The Seven Things I Learned from the Internet Last Month

1. It is the more like The Jerry Springer Show than 60 Minutes.

The internet is like the Jerry Springer bouncer, Steve, who is there to prevent you from getting decked in the face for accusing your sister of having sex with the family dog on national television.  With Steve there, you can scream and yell and taunt and posture to your heart's content.  With Steve, you know that the distance provided by doing it all from the home of the folks you nanny for or the office you paid for with a Kickstarter campaign keeps you safe from harm.

We'd like for the Internet to be like 60 Minutes - intelligent, thoughtful, truthful with a cranky old guy at the end - it actually resembles that bane of low brow pop culture, the tabloid 'reality' TV talk show.

2. If you turn it off, you can't hear the screams.

Ignoring online harassment is really as simple as turning the thing off.  Deactivating Facebook for a while is absolute bliss when you realize that, even though they're still taking potshots and finding ways to hound you, their nonsense is like barking into a plastic bag.  It's a waste of energy, the target of your derision can't hear you, and that means your "voice" is impotent rage.

3. The Illusion of Universal Communication is just that - an illusion.

The internet is a huge space to voice your opinion. There exists the phenomenon of the "Facebook Bubble" that gives you the sense, because you've posted it online, that everyone in the world is reading it.  Here's the deal: everyone in the world can read it but you and your opinion isn't important enough for very many beyond your immediate circle to even mildly care about.

The reach of social media can be vast but 99 times out of 100, unless you are a laughing woman with a Chewbacca mask on, so few are actually listening it's a bit silly to aggrandize your power.

4. Decent people have massive fuckstain potential when online.

As I've written before, the internet makes assholes out of all of us.  I've become an incredible jackass online and, in some cases, regret those instances.  I recall having Big Internet Battles with folks like Rebecca Zellar, Mike Daisey, and Scott Walters and behaving like a real douchebag in the melees.  I'm grateful that time has tempered those arguments into blips and that I'm generally a better person for having disposed of my most juvenile tendencies (for the most part...)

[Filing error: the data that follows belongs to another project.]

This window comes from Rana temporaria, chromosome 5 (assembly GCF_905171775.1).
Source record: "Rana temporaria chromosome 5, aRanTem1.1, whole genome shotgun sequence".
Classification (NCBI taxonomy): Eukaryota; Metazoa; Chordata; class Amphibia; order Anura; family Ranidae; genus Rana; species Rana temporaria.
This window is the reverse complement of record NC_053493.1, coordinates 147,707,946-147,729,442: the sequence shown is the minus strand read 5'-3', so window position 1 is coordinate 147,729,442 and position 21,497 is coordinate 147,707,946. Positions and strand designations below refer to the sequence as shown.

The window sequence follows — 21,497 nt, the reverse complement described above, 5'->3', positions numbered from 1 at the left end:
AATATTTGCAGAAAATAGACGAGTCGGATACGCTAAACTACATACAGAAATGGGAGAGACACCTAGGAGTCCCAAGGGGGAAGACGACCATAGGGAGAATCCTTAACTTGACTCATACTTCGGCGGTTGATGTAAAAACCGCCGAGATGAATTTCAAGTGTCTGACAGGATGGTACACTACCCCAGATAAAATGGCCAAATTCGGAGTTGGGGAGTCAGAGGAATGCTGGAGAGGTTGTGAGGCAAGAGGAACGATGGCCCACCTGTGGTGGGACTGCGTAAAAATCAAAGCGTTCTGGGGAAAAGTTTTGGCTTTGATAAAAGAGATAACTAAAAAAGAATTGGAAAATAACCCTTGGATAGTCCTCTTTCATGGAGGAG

If you consider yourself a decent human being (and, of course, you do even if you're the equivalent of a minor literary version of hot dick cheese) think before you hit send.  Every time.

5. Even though we say we don't, most of us believe almost anything we read online.

If the narrative is one that supports "what I always knew" to be true, it doesn't make any difference if it's made up crap, we believe it.  From the fiction that Saddam Hussein was somehow in on the 9/11 attacks to the idea that GMO's are bad for you, if the information fits your pattern to conspiracy, Truth is just another casualty of a really good storyteller.

"Remember the Maine!"  Yeah.  Go look it up.

6. The act of "unfriending" and "blocking" is considered an aggressive, abusive act by some unstable people.

I know this one sounds ridiculous but it's true.

7. Like the book, you can't judge a person by his/her/their online presence.

We can barely make accurate assumptions about one another in person let alone based on the phantom person we are online.  Sure, we can suss out a bit of ideology and some understanding of someone's tastes in popular culture.  These things do not grant the complexity and nuance it requires to know someone.

And with that short list, I gotta move away from this experience and get on to other things.  The Wonderful World of the Web has some genuine positives and I think the key is to find those, use them and avoid the negatives.  Like a hammer which can be used to build a house or bash in a skull, the internet is a double-edged tool.

Currently, I'm Facebook-less and will be until September.  It's been it's own sort of odd liberation, like giving something up for Lent or realizing peanut butter gives me a stomach ache.  Due to that, I'm actually "getting" Twitter and am setting a few rules for myself for future use of all social media.

It's a been a weird month but, if I'm doing my job, I will continue to learn from it.